April 19, 2012 at 10:49 AM ET
A report out of Korea suggests that the next iPhone may be made out of "Liquidmetal." As awesome as the material is, however, this could be a disappointment to many a "Terminator" fan, because the smartphone will be nothing like the T-1000.
Kim In-soon of Korea IT News, an online publication specializing in information technology news, reports that unnamed industry sources say that the next-generation iPhone is going to have a body made of Liquidmetal — which consists of "zirconium, titanium, nickel, copper and so forth." This should give the device "an outer surface smooth like liquid," In-soon adds.
To be sure, despite this liquid-like smoothness, the material is most certainly quite solid. Its benefit in an iPhone would be that, for being particularly strong and wear-resistant, it is reasonably light.
Apple purchased the exclusive rights to use Liquidmetal in electronic products in 2010, as the folks at Apple Insider point out. The Cupertino-based company has already used the material in some non-essential components — such as the SIM-card ejector-tool included with iPhones and iPads — as well as "a number of other internal parts and small mechanical components," IHS senior principal analyst Kevin Keller told Wired.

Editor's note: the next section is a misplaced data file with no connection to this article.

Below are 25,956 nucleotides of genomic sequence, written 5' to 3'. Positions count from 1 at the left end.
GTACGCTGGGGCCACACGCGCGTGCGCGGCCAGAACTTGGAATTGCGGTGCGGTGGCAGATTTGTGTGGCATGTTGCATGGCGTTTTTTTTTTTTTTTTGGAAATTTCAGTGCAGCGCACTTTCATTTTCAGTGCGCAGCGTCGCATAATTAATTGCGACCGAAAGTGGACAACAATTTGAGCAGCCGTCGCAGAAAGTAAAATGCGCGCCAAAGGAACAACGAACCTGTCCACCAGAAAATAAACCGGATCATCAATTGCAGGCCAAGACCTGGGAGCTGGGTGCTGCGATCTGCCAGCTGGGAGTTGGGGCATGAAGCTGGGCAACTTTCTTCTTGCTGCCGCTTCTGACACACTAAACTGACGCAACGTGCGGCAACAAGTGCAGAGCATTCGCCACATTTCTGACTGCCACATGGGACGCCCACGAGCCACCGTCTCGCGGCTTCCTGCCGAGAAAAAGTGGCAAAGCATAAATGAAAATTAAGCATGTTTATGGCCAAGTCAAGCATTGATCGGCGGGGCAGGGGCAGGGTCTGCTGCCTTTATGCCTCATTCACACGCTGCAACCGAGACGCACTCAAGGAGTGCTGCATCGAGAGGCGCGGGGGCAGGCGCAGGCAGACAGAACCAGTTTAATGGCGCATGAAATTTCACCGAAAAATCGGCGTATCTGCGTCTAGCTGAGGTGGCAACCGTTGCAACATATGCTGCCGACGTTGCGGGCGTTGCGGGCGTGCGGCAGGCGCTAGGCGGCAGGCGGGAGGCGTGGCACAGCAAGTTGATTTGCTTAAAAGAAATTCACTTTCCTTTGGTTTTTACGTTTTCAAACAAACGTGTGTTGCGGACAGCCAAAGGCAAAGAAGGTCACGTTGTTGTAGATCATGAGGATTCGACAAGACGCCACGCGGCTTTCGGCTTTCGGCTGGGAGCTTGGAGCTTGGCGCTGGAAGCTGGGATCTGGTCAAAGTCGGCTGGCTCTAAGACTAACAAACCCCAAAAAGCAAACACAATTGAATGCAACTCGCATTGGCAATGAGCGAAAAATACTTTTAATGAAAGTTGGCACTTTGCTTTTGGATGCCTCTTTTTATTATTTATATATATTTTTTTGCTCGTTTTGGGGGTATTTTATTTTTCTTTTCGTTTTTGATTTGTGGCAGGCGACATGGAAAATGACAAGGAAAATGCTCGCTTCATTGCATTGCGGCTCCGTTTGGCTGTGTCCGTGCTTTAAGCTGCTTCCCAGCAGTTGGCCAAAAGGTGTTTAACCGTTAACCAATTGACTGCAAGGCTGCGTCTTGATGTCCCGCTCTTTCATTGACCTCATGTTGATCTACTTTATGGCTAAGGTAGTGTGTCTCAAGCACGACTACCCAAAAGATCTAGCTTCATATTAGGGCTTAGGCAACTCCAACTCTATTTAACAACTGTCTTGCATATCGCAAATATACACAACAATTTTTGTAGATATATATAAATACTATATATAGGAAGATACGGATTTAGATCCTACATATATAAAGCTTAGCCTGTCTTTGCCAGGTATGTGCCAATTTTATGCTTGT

It is possible that these earlier uses of Liquidmetal served as trial runs, and that Apple is now ready to make a product encased in the material. Then again, Apple may not want to make a phone entirely out of metal, since it can have downsides when it comes to cellular reception. We'll just add that thought to the long list of things we think we know about the next iPhone.
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